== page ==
As anyone out there tried to fit a VPI 10.5i to an Avid deck? I am just doing this and at the powest VTA setting the arm is still quite high at the back thus not being able to start with a level setting
Disagree on the 'parallel arm tube' method.

Ultimately, SRA, not VTA, is the final arbiter for tracking a groove with a stylus, and many factors other than the arm tube influence SRA (angle that the cantilever exits the cart body, cantilever compliance and length, stylus shape, attachment of stylus to cant, etc.) I use a 30x magnifier, and my 'Littlelight' as a backlight, to initially set the SRA as closely as I can to 0 degrees (at 90 degrees to the record). I usually find that slightly raising the back of the arm provides the best sound, but my VPI 12.5 arm (like your 10.5) makes it easy to document repeatable settings.

I do agree, though, about making your settings on an 'average' thickness LP, finding a sweet spot, and then just playing some music-setting VTA for all records is way, way beyond my fussiness threshold, and borders on putting a premium on hi-fi effects, not on the music. IMO, of course.
Perhaps I have not quite explained my problem correctly.I am glad you know what I am trying to do, but what is happening is that on my lowest setting the back of my arm is SO much higher than the tip I think I am missing out on my optimum setting which could be somewhere between here and level, I totally agree with your thoughts but I am so far away from the 90degs to the record
Colinb-I was responding to the general issues of VTA/SRA brought up by the OP. You might be wise to start a new thread with your issue, but it sounds like you have a top-of-plinth/armboard to top-of-platter mismatch, probably due to the thickness of the Avid platter relative to the thickness of VPI platters.

Obviously, if the armboard was too low, it would be a simple matter to raise the arm. But in your case it might be much more difficult to lower the armboard. I'd start with communicating with an Aries dealer and/or distributor, and then, if necessary, ask here (and at Vinyl Asylum) for help.
I need to lower the 10.5i arm at the pivot a bit. With the VTA tower all the way down, my cartridge is still a tad high at the end.

I see a set screw next to the pivot. Not sure what moves though. The actual column or the pivot itself? Want to make sure before I adjust this.
Disagree on the 'parallel arm tube' method.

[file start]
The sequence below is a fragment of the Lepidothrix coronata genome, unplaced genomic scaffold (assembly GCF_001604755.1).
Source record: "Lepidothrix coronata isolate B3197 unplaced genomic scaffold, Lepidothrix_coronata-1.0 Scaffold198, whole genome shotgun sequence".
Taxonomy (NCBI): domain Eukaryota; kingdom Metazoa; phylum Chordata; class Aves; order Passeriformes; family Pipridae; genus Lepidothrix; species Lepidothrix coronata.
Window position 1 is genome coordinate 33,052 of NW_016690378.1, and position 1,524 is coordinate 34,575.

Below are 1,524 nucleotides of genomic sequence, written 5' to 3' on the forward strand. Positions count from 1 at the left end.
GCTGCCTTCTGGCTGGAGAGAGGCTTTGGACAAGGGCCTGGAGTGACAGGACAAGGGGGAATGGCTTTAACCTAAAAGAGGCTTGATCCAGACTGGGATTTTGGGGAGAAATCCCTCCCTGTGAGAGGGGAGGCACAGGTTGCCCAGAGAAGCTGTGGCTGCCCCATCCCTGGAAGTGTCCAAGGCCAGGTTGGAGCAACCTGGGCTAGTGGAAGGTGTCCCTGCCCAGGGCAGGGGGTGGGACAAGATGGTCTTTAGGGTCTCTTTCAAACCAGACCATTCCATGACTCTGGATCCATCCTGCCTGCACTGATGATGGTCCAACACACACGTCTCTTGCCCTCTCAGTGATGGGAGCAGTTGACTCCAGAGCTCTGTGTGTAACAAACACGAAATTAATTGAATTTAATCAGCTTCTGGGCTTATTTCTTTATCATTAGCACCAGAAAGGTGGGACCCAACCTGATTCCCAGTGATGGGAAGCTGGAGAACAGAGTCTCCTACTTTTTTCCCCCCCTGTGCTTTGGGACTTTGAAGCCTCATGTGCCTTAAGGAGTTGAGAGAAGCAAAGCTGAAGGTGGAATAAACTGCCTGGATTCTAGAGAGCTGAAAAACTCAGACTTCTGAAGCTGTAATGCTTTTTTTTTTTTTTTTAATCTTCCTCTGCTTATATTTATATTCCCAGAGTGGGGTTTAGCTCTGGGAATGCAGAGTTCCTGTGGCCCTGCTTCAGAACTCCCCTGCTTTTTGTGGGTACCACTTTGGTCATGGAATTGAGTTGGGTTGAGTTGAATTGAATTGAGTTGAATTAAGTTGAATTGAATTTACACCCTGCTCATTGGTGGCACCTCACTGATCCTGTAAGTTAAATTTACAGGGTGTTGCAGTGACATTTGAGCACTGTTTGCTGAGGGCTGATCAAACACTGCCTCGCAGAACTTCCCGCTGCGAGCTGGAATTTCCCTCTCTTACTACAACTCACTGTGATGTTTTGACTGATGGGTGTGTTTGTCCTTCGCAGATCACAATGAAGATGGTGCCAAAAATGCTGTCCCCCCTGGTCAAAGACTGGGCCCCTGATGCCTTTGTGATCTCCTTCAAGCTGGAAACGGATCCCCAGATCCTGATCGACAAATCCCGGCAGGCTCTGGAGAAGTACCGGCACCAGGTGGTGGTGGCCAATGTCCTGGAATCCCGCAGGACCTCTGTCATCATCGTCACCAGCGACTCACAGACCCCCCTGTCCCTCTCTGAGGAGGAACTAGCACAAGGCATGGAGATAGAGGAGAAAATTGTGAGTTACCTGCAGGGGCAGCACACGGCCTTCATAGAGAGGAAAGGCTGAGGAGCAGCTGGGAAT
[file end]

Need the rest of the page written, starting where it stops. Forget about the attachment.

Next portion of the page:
You can disagree all you want but this is the method which in some cases renders best results with the least amount of headache. For example, the Lyra Delos is manufactured to sound best (i.e., achieve the desirable SRA) with the tonearm parallel to the record surface and then tracking at 1.75 grams. I followed Jon Carr's instructions to that effect and have been enjoying the music since day one.

I use a 30x magnifier, and my 'Littlelight' as a backlight, to initially set the SRA as closely as I can to 0 degrees (at 90 degrees to the record). I usually find that slightly raising the back of the arm provides the best sound, but my VPI 12.5 arm (like your 10.5) makes it easy to document repeatable settings.

M. Fremer wrote a very interesting and informative article in the June 2010 issue of Stereophile discussing SRA, VTA and VTF. Apparently the most optimal SRA is actually 92 degrees, not 90. He did, however, recommend starting with an SRA of 90 degrees, to be fair. Another critical consideration is the fact that getting that perfect 92 degree SRA is very, very tricky. I doubt a 30x magnifier is enough to determine whether you did in fact set it to 92 degrees (he recommends a digital USB-based microscope). Why? Because what matters is not the angle of the stylus SHANK, but the CONTACT AREA. You need to know your stylus profile's contact patch to get it right. In some cases, "the shank might have to be pitched far forward in order for the CONTACT AREA's SRA to be at 92 degrees."

I do agree, though, about making your settings on an 'average' thickness LP, finding a sweet spot, and then just playing some music-setting VTA for all records is way, way beyond my fussiness threshold, and borders on putting a premium on hi-fi effects, not on the music. IMO, of course.

We're in total agreement on this philosophy.